In 1947 Joseph Schumpeter drew attention to the destructive as well as transformative effects of megaprojects, calling them "creative destructions." Thus, while mega projects attempt to rapidly and radically change the environment, it is not just the funders or the politicians that have a stake in this transformation, but also civil society. However, recently in Turkey, the projects that are being developed for the "common good" are being affected by ideological polarization. The third bridge, the third airport and the Kanal Istanbul projects, known as the "Three Mega Projects," were heavily discussed in the public sphere throughout 2014 due to their potential to affect Istanbul's social, economic and natural configuration. Although the discussions have dwindled, the ideological positions of the sides remain the same. The Turkish Foundation for Combating Soil Erosion (TEMA) raised objections to the projects on the basis that the city's natural landscape should remain intact, while the Forestry and Water Affairs Ministry pushed back saying the investments were made on a legal basis. The ministry claimed that the report by TEMA, far from scientific concerns, had a simple political agenda. The main criticism was that the TEMA report had evaluated all three projects as one, not discussing each separately.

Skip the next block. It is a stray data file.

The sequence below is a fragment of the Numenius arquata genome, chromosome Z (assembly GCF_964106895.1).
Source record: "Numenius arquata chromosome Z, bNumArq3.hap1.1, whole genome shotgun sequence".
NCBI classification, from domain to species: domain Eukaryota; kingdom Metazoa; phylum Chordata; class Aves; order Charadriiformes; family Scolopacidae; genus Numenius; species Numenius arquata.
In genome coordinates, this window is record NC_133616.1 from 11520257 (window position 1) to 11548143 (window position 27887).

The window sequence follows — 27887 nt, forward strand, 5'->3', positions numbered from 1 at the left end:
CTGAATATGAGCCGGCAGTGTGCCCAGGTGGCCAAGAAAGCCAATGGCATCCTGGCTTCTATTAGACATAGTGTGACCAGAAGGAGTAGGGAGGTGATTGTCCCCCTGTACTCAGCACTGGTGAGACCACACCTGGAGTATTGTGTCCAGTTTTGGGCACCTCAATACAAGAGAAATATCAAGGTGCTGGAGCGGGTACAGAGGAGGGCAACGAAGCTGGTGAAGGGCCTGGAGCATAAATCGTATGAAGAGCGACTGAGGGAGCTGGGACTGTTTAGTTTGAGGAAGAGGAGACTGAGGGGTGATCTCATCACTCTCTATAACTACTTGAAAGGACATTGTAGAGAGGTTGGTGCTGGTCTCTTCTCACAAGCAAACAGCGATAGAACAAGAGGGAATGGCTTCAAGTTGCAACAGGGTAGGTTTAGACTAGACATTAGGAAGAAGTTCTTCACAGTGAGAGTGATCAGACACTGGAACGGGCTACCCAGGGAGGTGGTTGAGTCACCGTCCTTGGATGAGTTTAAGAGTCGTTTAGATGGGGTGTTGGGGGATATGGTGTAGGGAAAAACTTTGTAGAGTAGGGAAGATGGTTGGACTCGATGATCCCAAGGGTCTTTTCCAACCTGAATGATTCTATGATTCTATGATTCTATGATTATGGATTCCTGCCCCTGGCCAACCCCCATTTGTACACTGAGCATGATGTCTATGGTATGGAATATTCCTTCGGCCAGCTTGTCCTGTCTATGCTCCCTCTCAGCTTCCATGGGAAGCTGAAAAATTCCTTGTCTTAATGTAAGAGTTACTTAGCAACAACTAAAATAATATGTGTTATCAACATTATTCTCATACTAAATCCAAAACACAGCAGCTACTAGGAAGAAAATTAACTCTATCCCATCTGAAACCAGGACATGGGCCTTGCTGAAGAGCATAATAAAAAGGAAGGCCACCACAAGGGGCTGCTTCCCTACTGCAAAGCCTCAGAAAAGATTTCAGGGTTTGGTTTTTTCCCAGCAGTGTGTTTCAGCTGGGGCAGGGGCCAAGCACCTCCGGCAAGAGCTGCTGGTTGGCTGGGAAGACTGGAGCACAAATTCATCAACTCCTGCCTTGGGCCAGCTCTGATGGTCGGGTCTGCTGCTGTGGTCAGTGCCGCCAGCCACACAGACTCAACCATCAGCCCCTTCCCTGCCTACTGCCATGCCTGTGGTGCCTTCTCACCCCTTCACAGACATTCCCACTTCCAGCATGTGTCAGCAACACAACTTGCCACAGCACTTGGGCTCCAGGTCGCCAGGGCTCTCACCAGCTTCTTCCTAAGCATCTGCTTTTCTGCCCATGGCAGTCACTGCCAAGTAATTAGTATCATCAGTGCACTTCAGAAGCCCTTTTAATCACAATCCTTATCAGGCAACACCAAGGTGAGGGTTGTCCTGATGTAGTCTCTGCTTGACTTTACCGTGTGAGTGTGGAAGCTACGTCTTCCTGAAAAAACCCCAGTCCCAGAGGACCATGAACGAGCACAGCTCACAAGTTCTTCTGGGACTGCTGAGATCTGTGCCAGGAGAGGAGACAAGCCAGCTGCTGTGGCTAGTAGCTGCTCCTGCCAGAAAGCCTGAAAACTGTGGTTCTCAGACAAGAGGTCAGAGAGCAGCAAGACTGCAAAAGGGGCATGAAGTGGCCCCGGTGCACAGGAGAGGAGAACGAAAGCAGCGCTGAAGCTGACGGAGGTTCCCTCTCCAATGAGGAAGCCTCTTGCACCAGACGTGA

The total rejection of all projects by the TEMA report was criticized by politicians and academics alike. Environmentalist organizations' negative reactions to the projects reflected a political stance against the Justice and Development Party (AK Party). They treated the projects as political investments made by the party rather than projects that belonged to the city and were being carried out for the use of its residents. This kind of treatment was adopted by various segments of society ranging from political parties to media and nongovernmental organizations. Tracing ideological attitudes of the political parties to the mega projects via Kanal Istanbul, we see that while the AK Party, as the owner of the project, uses phrases such as "an alternative Bosporus" and "no turning back, construction is in progress," the Republican People's Party (CHP) says: "Turkey needs intellectual people, not mad men." The Nationalist Movement Party (MHP) claimed "services that would have provided more good to the people should have been carried out" while Peace and Democracy Party (BDP) called it "an unrealizable project, the Social Democratic Populist Party (SHP) claimed that "the ambitious project [Çılgın Proje] was ours." The Great Union Party (BBP) announced: "We shall confront the ambitious project with our feasible/realizable project" and the Greens and the Left Future Party (YSGP) called them "unnecessary projects made on the basis of personal interests." The same type of polarization was observed in environmentalist organizations and the media's discourse as shown below.